Back to basics for Huawei as China remains the bedrock of success

Pretty much everyone in the technology world knows Huawei is under pressure, though with its dominance of the Chinese market, it has more than enough to weather the storm.

According to new estimates from IDC, Huawei has now officially become number one in the market share rankings for tablets in China. These estimates follow smartphone shipment figures which demonstrate extraordinary dominance from the under-fire firm.

Over third quarter of 2019, Huawei shipped 2.12 million tablets, up 24.4% from a year ago, to take 37.4% of the total market. It has leap-frogged Apple to lead the market, the iLeader currently controls 33.8% of shipments, while the rest of the field are no-where near the leading two. Xiaomi currently sits in third position, with market share of 5.9%, a decrease of 47.4% year-on-year.

Although increased tablet sales in China are not going to compensate for the troubles which Huawei are facing in the international markets, alongside the smartphone dominance during the same period, it demonstrates the comfortable position Huawei is currently in.

Talking of smartphone shipments, as you can see from IDC’s figures below, the strong market share position is duplicated.

2019 Q1 2019 Q2 2019 Q3
Shipments (Million units) 29.7 36.3 41.5
Market share 35.5% 37% 42%
Year-on-year growth 40% 27% 64.6%

And even with heavy criticism from the White House, Huawei is maintaining its position as the leading network infrastructure vendor worldwide. In the third quarter, Dell’Oro estimate Huawei owned 28%, though some might suggest this is due to its dominance of the Chinese market. The firm has been missing out on valuable contracts in some European markets though it doesn’t seem to be having a disastrous impact.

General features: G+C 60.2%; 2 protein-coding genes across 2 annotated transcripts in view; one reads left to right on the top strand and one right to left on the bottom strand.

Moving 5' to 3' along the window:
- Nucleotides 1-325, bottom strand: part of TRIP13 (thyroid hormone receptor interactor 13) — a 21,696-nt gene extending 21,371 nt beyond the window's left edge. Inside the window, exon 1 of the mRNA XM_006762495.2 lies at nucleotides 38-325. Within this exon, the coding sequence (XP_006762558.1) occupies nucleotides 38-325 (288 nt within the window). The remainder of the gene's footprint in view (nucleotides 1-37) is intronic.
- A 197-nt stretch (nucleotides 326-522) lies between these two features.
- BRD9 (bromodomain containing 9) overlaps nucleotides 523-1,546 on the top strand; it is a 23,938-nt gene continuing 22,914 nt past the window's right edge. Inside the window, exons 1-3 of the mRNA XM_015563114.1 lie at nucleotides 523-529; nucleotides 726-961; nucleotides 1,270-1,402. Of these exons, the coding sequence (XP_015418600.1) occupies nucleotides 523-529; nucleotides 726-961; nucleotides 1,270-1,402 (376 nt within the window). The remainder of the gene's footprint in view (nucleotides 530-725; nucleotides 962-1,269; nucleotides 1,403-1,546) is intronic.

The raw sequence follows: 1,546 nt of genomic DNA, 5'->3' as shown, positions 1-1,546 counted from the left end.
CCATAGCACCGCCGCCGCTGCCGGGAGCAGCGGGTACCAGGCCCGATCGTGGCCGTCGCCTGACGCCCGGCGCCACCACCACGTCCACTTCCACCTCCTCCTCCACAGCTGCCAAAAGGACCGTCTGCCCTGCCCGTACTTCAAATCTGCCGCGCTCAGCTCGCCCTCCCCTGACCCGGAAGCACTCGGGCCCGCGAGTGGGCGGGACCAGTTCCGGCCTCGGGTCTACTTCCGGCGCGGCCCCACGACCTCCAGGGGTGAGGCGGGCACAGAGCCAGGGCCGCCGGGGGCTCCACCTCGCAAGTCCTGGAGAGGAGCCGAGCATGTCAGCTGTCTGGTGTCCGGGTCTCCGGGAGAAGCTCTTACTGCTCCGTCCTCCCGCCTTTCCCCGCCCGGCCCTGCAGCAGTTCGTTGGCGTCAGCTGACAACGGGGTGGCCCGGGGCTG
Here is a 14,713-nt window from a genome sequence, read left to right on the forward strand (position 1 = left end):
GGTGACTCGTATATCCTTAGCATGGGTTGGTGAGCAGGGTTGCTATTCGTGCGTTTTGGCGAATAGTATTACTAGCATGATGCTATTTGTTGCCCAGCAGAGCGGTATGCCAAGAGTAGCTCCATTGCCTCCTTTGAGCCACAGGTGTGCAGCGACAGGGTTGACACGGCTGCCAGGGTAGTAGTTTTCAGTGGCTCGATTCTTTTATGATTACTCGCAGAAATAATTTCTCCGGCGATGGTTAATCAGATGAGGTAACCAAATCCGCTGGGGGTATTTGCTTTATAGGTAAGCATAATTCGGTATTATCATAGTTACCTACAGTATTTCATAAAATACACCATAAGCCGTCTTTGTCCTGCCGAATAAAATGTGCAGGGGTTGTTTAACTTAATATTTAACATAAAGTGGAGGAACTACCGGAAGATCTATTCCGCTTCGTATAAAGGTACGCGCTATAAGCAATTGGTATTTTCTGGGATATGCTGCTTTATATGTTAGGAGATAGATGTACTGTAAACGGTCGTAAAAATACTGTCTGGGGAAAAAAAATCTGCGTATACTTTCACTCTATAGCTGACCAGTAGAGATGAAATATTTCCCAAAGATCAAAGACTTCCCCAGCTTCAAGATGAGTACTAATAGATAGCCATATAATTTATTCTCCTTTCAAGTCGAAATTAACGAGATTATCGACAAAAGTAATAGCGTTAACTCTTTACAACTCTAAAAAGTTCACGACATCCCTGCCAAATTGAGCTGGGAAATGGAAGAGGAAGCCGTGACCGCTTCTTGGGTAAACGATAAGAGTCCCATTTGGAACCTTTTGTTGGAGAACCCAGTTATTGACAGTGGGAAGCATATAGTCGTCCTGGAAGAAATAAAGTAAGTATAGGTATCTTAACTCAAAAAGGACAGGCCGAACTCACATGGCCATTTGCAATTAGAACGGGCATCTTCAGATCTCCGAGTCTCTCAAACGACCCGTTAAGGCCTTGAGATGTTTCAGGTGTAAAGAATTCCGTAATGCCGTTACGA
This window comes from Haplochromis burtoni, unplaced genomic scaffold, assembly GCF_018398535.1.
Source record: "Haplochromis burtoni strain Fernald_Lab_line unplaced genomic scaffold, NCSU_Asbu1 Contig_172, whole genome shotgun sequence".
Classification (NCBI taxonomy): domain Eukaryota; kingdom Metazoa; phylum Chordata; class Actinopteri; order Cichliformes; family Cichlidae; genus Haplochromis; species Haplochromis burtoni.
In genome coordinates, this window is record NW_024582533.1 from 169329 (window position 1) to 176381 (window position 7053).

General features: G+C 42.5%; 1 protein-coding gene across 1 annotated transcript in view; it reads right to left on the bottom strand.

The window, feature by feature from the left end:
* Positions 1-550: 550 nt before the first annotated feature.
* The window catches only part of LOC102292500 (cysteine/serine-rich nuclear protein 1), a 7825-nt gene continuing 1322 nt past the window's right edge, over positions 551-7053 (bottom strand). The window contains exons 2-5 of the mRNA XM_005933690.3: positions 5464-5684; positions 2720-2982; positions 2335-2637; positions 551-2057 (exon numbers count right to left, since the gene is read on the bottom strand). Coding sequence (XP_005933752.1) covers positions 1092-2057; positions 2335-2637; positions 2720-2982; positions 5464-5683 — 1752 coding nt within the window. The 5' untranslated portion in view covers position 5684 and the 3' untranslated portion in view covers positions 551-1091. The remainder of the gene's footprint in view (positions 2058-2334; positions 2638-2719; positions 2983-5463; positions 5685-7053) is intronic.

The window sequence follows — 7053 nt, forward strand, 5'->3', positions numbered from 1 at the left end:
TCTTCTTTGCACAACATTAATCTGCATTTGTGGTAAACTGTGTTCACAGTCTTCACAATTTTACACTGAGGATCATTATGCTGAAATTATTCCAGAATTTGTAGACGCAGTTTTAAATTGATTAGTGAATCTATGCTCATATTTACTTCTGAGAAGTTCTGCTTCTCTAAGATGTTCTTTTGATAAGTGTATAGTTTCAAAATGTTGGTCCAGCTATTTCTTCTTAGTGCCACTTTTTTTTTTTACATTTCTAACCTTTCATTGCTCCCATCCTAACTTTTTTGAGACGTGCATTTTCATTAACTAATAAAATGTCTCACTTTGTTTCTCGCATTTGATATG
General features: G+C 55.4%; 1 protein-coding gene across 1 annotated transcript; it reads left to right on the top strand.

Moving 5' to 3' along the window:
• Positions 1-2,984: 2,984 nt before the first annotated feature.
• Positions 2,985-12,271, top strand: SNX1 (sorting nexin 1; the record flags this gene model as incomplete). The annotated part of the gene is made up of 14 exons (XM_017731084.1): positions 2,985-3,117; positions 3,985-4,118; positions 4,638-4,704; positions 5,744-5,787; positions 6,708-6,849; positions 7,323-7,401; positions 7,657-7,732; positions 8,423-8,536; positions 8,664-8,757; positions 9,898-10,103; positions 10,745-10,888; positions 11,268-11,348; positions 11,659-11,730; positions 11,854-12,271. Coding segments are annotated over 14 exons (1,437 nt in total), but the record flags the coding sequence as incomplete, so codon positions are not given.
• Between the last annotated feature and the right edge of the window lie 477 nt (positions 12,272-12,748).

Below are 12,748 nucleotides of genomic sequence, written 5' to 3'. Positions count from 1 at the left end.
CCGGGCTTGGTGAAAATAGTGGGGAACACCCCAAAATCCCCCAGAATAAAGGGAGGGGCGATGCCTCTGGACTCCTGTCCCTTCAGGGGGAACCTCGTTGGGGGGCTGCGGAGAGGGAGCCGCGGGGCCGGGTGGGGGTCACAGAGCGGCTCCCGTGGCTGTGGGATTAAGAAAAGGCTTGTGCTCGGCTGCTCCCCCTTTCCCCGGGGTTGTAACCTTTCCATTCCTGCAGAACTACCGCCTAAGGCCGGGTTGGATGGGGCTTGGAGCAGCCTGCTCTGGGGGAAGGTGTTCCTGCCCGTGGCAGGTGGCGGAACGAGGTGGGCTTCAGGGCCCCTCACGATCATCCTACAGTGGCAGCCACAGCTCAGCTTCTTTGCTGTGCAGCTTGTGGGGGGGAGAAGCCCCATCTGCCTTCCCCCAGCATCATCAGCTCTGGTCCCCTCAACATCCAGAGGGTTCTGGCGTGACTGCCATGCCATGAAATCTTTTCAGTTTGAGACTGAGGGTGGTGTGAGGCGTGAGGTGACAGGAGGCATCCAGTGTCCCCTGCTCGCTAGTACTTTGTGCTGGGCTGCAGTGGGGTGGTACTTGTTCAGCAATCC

Noise from the White House might be starting to have an impact on the Chinese vendors influence on certain Western markets, but let’s not forget how Huawei created such a dominant position in the first place.

Some might suggest the dominance of Chinese companies on the Chinese market is only due to an uneven playing field, Western challengers might be handicapped when it comes to competition, but this is largely irrelevant. This is not a situation which is likely to change in the future, regardless to the number of complaints, therefore it should be accepted.

This dynamic afforded Huawei the confidence to aggressively expand in bygone years, and it will continue to be a comforting thought as uncomfortable aggression floats both directions out of the US.

With continued dominance in the Chinese smartphone, tablet and network infrastructure segments today, Huawei has firmed up its bank accounts. The spreadsheets will not be under anywhere near as much threat as they potentially could have been, as the management team can rely on revenues continue to flow through the domestic market. This is the same position Huawei was in prior to its international expansion.

Huawei is not necessarily a Chinese company anymore. Yes, it was founded in China and the country continues to house its headquarters, but this an international beast with considerable influence around the world. The management team will not be happy its international revenues are being eroded, though the Chinese domestic market can prop this giant up; it is that big.

Irrelevant to the amount of noise coming out of the White House, and regardless of the success it has in convincing its allies to ditch Huawei as a vendor, it will always have the Chinese domestic market to lean on. And as long as it is still one of the country’s leading companies, it will always have the opportunity to expand aggressively internationally. It just has to wait for the anti-China rhetoric to die down, like it did in the early 2010s.

FTC forcing through rethink on data throttling